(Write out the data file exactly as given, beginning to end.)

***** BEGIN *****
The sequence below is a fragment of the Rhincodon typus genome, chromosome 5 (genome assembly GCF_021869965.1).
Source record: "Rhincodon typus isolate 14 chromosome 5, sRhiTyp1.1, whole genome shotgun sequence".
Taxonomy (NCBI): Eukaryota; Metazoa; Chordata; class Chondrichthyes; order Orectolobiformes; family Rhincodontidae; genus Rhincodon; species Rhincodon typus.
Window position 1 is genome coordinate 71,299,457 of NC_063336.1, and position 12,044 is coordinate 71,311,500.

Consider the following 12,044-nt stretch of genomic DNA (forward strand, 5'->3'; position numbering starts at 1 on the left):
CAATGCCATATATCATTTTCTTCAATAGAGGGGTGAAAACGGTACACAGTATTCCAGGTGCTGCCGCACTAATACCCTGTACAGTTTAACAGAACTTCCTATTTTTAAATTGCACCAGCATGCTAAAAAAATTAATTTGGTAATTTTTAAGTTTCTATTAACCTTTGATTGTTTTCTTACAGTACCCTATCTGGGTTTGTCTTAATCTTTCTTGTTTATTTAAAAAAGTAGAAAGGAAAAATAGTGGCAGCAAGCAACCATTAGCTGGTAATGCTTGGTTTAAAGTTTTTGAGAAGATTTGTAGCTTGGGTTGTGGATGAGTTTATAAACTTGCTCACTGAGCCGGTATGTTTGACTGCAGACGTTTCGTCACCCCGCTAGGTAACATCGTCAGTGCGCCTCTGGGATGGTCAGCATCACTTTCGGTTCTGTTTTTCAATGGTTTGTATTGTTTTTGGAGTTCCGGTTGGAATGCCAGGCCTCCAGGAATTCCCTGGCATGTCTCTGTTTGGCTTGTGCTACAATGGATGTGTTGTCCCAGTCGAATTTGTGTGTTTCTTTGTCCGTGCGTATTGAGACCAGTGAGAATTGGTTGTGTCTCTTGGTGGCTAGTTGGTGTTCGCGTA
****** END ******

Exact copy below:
The sequence below is a fragment of the Rhincodon typus genome, chromosome 5 (genome assembly GCF_021869965.1).
Source record: "Rhincodon typus isolate 14 chromosome 5, sRhiTyp1.1, whole genome shotgun sequence".
Taxonomy (NCBI): Eukaryota; Metazoa; Chordata; class Chondrichthyes; order Orectolobiformes; family Rhincodontidae; genus Rhincodon; species Rhincodon typus.
Window position 1 is genome coordinate 71,299,457 of NC_063336.1, and position 12,044 is coordinate 71,311,500.

Consider the following 12,044-nt stretch of genomic DNA (forward strand, 5'->3'; position numbering starts at 1 on the left):
CAATGCCATATATCATTTTCTTCAATAGAGGGGTGAAAACGGTACACAGTATTCCAGGTGCTGCCGCACTAATACCCTGTACAGTTTAACAGAACTTCCTATTTTTAAATTGCACCAGCATGCTAAAAAAATTAATTTGGTAATTTTTAAGTTTCTATTAACCTTTGATTGTTTTCTTACAGTACCCTATCTGGGTTTGTCTTAATCTTTCTTGTTTATTTAAAAAAGTAGAAAGGAAAAATAGTGGCAGCAAGCAACCATTAGCTGGTAATGCTTGGTTTAAAGTTTTTGAGAAGATTTGTAGCTTGGGTTGTGGATGAGTTTATAAACTTGCTCACTGAGCCGGTATGTTTGACTGCAGACGTTTCGTCACCCCGCTAGGTAACATCGTCAGTGCGCCTCTGGGATGGTCAGCATCACTTTCGGTTCTGTTTTTCAATGGTTTGTATTGTTTTTGGAGTTCCGGTTGGAATGCCAGGCCTCCAGGAATTCCCTGGCATGTCTCTGTTTGGCTTGTGCTACAATGGATGTGTTGTCCCAGTCGAATTTGTGTGTTTCTTTGTCCGTGCGTATTGAGACCAGTGAGAATTGGTTGTGTCTCTTGGTGGCTAGTTGGTGTTCGCGTA